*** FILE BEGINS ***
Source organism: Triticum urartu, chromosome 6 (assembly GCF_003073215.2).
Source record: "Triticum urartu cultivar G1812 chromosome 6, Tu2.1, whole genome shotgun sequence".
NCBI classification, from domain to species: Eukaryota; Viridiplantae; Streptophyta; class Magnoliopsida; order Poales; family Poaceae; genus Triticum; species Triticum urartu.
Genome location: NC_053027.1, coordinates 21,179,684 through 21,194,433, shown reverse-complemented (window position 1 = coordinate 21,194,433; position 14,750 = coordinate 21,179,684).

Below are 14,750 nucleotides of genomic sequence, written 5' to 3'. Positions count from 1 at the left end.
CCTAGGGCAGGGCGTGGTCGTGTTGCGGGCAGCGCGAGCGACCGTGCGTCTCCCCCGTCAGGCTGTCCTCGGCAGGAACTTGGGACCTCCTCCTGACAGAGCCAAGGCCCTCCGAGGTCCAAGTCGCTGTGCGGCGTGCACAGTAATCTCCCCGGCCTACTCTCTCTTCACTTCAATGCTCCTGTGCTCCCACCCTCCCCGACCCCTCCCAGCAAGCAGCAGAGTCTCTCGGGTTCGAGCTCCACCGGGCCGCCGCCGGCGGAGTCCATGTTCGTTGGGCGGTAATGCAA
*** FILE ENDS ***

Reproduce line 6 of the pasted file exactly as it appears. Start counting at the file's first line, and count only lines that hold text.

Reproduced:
CCTAGGGCAGGGCGTGGTCGTGTTGCGGGCAGCGCGAGCGACCGTGCGTCTCCCCCGTCAGGCTGTCCTCGGCAGGAACTTGGGACCTCCTCCTGACAGAGCCAAGGCCCTCCGAGGTCCAAGTCGCTGTGCGGCGTGCACAGTAATCTCCCCGGCCTACTCTCTCTTCACTTCAATGCTCCTGTGCTCCCACCCTCCCCGACCCCTCCCAGCAAGCAGCAGAGTCTCTCGGGTTCGAGCTCCACCGGGCCGCCGCCGGCGGAGTCCATGTTCGTTGGGCGGTAATGCAA